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Abstract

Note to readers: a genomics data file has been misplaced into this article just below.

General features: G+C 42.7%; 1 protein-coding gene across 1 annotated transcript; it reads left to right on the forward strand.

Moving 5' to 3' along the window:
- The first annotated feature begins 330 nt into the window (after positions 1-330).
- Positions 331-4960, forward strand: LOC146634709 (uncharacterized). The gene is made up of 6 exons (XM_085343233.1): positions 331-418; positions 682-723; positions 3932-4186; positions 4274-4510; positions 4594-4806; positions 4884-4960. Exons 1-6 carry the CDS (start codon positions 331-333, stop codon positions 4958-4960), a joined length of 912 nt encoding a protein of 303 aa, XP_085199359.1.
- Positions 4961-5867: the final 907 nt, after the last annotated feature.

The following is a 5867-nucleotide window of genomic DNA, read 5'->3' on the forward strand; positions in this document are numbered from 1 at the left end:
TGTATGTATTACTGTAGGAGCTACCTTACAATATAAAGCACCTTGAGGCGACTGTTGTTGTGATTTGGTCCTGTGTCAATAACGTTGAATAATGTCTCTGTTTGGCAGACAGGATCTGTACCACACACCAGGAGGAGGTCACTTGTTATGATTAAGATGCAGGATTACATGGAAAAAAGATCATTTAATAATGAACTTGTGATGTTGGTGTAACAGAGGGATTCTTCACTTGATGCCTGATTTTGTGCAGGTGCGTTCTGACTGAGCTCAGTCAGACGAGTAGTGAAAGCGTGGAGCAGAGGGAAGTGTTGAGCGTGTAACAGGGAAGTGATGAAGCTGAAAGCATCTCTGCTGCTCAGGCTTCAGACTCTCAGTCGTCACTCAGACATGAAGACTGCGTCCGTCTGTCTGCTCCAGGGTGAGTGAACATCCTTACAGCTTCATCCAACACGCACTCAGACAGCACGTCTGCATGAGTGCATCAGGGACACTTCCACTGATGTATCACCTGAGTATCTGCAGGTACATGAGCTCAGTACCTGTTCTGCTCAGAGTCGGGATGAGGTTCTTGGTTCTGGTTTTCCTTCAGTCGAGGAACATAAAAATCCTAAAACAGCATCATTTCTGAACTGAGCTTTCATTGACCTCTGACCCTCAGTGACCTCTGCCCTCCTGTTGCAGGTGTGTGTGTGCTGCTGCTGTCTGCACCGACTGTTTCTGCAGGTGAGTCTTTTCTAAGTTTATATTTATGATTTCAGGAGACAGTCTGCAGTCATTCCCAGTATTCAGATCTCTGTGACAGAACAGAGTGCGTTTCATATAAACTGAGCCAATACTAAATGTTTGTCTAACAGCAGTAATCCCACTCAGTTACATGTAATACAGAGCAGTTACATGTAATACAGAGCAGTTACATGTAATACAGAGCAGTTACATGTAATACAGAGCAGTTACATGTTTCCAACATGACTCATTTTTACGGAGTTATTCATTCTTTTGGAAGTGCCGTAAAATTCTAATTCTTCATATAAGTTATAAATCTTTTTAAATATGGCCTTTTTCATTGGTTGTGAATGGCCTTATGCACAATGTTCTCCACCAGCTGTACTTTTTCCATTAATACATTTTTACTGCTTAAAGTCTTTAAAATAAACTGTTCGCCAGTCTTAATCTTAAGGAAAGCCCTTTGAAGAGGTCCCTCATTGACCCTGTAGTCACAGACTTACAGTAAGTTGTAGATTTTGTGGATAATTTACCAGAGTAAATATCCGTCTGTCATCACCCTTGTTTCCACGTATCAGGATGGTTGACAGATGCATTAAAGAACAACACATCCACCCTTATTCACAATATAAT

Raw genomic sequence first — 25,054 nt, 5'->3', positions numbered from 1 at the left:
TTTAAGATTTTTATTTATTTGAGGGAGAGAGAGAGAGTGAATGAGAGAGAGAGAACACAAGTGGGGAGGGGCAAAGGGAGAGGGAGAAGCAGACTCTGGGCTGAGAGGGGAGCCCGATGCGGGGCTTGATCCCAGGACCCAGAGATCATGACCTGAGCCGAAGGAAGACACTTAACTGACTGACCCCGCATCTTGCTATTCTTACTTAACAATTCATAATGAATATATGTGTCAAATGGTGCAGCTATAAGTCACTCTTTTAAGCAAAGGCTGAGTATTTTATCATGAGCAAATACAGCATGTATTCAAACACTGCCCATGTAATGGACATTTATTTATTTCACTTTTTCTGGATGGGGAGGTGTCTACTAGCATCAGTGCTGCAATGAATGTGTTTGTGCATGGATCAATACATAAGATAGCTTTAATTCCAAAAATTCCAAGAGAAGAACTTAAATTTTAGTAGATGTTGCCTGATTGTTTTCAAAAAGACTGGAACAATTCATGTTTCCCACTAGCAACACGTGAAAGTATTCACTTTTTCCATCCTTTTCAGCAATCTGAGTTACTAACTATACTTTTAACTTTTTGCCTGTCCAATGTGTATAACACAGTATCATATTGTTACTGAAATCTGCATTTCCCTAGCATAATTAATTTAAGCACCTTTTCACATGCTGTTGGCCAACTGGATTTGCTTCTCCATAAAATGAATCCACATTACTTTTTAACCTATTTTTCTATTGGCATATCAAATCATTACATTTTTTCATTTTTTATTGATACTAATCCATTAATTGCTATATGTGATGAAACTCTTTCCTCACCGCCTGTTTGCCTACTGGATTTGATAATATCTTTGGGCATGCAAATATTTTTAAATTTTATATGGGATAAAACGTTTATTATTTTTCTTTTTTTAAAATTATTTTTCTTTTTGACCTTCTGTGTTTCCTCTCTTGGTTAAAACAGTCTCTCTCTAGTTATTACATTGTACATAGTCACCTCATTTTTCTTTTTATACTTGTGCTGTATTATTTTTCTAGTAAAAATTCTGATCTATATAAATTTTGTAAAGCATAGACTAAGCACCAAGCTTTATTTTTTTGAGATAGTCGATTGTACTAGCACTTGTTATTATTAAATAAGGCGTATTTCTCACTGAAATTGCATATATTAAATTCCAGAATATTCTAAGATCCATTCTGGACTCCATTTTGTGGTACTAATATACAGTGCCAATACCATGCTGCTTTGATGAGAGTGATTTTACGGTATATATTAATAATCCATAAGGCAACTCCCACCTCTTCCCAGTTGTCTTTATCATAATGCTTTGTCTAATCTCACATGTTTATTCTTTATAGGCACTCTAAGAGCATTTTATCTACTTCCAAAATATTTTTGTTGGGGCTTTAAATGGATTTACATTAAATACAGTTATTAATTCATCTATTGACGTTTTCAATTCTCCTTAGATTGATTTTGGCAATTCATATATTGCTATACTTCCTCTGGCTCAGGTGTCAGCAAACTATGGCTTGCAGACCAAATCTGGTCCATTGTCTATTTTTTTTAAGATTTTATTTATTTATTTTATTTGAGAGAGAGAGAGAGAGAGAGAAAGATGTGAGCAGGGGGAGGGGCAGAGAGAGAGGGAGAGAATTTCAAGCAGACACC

We simulated intraspecific usurpation in two species of paper wasps at a field site in Michigan to compare the species' treatment of foreign brood. Queens of Polistes fuscatus, a species that commonly uses intraspecific usurpation as an alternative reproductive tactic, destroyed significantly fewer large larvae and significantly more small larvae than queens of P. dominulus, a sympatric species that rarely usurps. The pattern of brood destruction exhibited by P. fuscatus was consistent with the previously published findings that P. fuscatus usurpers destroy reproductive-destined brood (eggs and small larvae), but not worker-destined brood (large larvae and pupae) that are subsequently used by a usurper to raise her own reproductives. The pattern of brood destruction displayed by P. dominulus differed from that of Polistes species that frequently engage in intraspecific usurpation. The brood destruction pattern in P. dominulus may have been shaped by nest adoption, a common alternative reproductive tactic in this species. If so, it is not clear why P. dominulus would destroy large, worker-destined larvae.